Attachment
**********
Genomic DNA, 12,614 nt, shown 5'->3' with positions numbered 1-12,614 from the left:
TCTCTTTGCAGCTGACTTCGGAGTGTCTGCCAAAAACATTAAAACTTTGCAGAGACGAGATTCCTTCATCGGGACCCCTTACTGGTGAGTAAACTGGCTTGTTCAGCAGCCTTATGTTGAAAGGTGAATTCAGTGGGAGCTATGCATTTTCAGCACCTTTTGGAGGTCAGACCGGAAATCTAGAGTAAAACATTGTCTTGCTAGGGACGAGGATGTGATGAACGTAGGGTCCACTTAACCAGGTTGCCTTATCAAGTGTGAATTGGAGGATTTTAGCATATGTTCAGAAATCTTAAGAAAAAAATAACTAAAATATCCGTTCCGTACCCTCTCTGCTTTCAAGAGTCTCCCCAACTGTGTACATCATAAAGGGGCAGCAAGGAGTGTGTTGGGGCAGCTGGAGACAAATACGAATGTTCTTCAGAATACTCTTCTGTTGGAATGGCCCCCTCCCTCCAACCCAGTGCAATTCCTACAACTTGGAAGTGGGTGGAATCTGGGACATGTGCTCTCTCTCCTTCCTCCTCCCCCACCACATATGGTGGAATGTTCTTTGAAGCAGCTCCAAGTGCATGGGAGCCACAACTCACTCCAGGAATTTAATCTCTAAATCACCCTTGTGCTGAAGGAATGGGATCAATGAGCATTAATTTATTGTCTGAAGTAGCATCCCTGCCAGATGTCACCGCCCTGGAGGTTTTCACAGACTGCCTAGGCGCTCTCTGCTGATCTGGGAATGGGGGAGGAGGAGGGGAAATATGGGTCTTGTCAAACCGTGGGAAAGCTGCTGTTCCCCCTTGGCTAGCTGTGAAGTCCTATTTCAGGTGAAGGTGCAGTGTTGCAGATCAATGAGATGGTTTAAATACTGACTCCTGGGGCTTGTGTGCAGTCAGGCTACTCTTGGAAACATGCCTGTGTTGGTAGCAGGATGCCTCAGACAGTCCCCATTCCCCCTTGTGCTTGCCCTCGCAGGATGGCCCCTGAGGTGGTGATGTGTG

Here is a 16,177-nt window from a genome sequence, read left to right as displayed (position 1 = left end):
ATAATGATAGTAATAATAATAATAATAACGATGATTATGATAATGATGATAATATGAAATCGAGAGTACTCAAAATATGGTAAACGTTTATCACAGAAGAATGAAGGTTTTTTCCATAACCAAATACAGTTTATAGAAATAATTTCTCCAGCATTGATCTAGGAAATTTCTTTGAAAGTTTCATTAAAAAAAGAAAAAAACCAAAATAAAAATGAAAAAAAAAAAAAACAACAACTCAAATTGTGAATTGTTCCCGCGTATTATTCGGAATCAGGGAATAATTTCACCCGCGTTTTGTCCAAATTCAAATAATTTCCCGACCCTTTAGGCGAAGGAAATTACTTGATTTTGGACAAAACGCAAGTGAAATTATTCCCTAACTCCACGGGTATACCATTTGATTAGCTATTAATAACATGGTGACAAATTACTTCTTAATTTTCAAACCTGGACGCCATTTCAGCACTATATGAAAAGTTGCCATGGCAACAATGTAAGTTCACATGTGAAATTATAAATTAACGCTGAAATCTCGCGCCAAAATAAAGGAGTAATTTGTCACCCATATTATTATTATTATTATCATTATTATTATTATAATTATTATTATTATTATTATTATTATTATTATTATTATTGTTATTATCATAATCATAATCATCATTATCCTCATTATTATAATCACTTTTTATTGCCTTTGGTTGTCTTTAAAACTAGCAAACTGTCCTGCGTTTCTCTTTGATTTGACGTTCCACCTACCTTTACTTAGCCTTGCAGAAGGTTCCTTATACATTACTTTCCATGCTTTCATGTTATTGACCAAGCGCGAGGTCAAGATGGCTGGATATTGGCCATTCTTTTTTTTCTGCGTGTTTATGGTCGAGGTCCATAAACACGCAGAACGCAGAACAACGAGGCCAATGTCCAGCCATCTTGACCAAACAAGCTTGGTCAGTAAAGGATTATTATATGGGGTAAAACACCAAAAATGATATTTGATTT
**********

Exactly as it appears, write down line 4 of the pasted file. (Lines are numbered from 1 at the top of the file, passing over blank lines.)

ATAATGATAGTAATAATAATAATAATAACGATGATTATGATAATGATGATAATATGAAATCGAGAGTACTCAAAATATGGTAAACGTTTATCACAGAAGAATGAAGGTTTTTTCCATAACCAAATACAGTTTATAGAAATAATTTCTCCAGCATTGATCTAGGAAATTTCTTTGAAAGTTTCATTAAAAAAAGAAAAAAACCAAAATAAAAATGAAAAAAAAAAAAAACAACAACTCAAATTGTGAATTGTTCCCGCGTATTATTCGGAATCAGGGAATAATTTCACCCGCGTTTTGTCCAAATTCAAATAATTTCCCGACCCTTTAGGCGAAGGAAATTACTTGATTTTGGACAAAACGCAAGTGAAATTATTCCCTAACTCCACGGGTATACCATTTGATTAGCTATTAATAACATGGTGACAAATTACTTCTTAATTTTCAAACCTGGACGCCATTTCAGCACTATATGAAAAGTTGCCATGGCAACAATGTAAGTTCACATGTGAAATTATAAATTAACGCTGAAATCTCGCGCCAAAATAAAGGAGTAATTTGTCACCCATATTATTATTATTATTATCATTATTATTATTATAATTATTATTATTATTATTATTATTATTATTATTATTATTGTTATTATCATAATCATAATCATCATTATCCTCATTATTATAATCACTTTTTATTGCCTTTGGTTGTCTTTAAAACTAGCAAACTGTCCTGCGTTTCTCTTTGATTTGACGTTCCACCTACCTTTACTTAGCCTTGCAGAAGGTTCCTTATACATTACTTTCCATGCTTTCATGTTATTGACCAAGCGCGAGGTCAAGATGGCTGGATATTGGCCATTCTTTTTTTTCTGCGTGTTTATGGTCGAGGTCCATAAACACGCAGAACGCAGAACAACGAGGCCAATGTCCAGCCATCTTGACCAAACAAGCTTGGTCAGTAAAGGATTATTATATGGGGTAAAACACCAAAAATGATATTTGATTT